New disclosures coming on what your broker is charging you

Jennifer Snyder
Jennifer Snyder

For years the securities industry and the mutual fund world have been opaque in disclosing what investors selling the funds are being paid. This is the time for the public to say what they want from their advisor.

We are coming to a new level of disclosure in the investment world; one where the fees will be known. There are three components that you will begin to see this year: pre-trade disclosure of charges, charges set out in trade confirmation on debt securities and expanded relationship disclosure (benchmarks).

For years, the securities industry and the mutual fund world in particular have been opaque in its disclosure of what the investment dealers are being paid. Commissions are often not disclosed and mutual fund fees, although published in the prospectus, are not often discussed.

Fees you are charged on your investment holdings will now be clearly stated.
Fees you are charged on your investment holdings will now be clearly stated.

Penalized if you sell
It should be noted that one of the reasons this new disclosure regime is being launched is deferred sales charge fees have fallen out of favour. A deferred sales charge (DSC) is a back-end fee that is charged to a mutual fund investor if they redeem their investment before a set time, usually five or six years. The purpose is to discourage the early redemption or sale of the investment. Typically the DSC starts at five or six per cent in year one of the investment and declines every year until it reaches zero per cent.

Trailer fees – the fees a mutual fund manager pays the person selling the fund to investors – are paid the salesperson on a monthly basis. The fee doesn’t come out of your pocket but it is a cost that comes out of the fund, so you should be aware of it. For now, the insurance world is regulated by a different body than the securities or mutual fund dealers, so they may not be participating in this type of mandatory disclosure.

The bond market is another good example of opacity when it comes to costs because the fees come by way of the difference in price between the bond desk price and what you will pay or receive. Currently, if your broker can get a bond at $100 and they want to charge you one per cent, your price will be $101 and that is the price you will see on your confirmation slip, along with your yield to maturity.

The total amount of any commission charged to the client by the registered dealer will be included on the trade confirmation in dollars and cents. There has always been complaints about the lack of transparency in the bond market with regard to prices, but it isn’t likely to change until the bonds start trading on an exchange and not over the phone. At least now you will know the cost to buy or sell the bond.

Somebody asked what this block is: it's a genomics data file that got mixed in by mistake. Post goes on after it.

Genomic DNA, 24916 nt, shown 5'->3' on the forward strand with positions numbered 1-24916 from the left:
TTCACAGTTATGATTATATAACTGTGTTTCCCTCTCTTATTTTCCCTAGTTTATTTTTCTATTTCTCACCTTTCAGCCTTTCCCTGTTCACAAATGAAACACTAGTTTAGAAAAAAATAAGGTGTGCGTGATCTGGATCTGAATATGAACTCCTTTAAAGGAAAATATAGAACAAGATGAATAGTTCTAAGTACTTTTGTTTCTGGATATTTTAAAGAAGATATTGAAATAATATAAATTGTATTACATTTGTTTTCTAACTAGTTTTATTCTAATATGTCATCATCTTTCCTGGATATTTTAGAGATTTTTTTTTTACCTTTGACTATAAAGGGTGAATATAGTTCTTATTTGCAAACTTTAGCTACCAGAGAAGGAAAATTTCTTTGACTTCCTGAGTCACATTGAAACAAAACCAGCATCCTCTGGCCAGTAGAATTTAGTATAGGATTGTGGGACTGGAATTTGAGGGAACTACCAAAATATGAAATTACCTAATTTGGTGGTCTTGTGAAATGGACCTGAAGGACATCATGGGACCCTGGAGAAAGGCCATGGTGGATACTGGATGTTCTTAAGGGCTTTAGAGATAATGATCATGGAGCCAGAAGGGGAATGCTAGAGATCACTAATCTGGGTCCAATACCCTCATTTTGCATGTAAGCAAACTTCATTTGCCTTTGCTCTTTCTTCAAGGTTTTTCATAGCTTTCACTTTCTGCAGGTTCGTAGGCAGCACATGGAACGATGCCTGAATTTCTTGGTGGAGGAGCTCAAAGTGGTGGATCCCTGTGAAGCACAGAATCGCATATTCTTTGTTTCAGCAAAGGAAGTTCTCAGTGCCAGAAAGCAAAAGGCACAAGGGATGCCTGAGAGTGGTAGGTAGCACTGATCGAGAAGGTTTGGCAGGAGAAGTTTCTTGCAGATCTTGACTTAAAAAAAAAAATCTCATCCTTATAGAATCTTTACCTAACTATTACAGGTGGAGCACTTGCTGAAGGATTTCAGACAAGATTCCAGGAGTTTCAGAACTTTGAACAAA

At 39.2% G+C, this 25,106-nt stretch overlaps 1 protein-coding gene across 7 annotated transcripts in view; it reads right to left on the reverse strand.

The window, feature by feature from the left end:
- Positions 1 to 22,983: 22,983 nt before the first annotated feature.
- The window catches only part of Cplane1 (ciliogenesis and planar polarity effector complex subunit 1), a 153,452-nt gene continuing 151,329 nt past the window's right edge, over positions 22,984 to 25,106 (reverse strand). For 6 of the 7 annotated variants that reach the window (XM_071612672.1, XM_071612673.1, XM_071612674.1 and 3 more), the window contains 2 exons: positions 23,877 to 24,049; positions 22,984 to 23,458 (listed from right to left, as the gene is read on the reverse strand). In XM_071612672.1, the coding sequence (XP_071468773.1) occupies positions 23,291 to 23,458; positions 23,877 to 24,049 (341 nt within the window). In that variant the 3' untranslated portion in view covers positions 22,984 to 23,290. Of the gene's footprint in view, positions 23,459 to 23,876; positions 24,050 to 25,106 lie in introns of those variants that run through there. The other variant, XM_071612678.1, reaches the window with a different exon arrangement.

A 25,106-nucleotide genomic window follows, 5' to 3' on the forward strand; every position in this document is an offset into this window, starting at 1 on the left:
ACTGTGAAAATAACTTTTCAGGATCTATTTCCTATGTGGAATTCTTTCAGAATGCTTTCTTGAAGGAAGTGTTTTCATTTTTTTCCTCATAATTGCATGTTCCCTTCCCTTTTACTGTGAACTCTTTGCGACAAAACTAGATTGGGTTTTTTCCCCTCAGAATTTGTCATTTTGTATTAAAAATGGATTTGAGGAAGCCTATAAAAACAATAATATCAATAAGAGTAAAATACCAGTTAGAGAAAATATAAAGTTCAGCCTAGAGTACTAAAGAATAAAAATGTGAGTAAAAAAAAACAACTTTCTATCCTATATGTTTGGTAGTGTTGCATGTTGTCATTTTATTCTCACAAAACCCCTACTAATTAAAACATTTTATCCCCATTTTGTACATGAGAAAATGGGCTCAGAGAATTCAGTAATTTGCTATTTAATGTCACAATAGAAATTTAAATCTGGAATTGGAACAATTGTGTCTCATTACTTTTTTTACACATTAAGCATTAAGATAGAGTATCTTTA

Benchmarks – such as the S&P/TSX Compound Index or the S&P 500 Index – can be very useful tools when you look at your portfolio performance; they give you an idea of what a good earnings performance has been in the recent market, so that you can make a judgment about whether your investment is doing well or badly The disclosure of which benchmarks will be used for comparison will now be detailed in your relationship disclosure document. You will receive this document from your advisor and it sets out the some of the expectations and parameters of the relationship.

Good advisors have always been up front about the fees that they charge, as well as what can be expected from the clients’ point of view. The advisor that is getting paid for executing an order should be doing more than providing a purchasing service, such as providing advice about what to buy and when to sell.

Are you well-served?
What is it that is deemed to be valuable is between you and your advisor? Maybe you like the monthly or quarterly updates that you get because they keep you well informed about markets in general. Maybe your advisor spends quality time with you and really knows what you need because you have such a great relationship. There could be many reasons that you chose your advisor, but cost should never be one of them in this market, unless you are getting nothing more than order execution.

This is a perfect opportunity for you to express what it is that you want and expect from your advisor. You should be prepared to hear some expectations of you as well, such as returning phone calls and getting documents to them in a timely manner. Having all the expectations on the table should make for a greater long-term relationship on both sides.

Jennifer Snyder is a portfolio manager with Harbourfront Wealth Management, at 177 St Mary’s Road, Winnipeg, a member CIPF.

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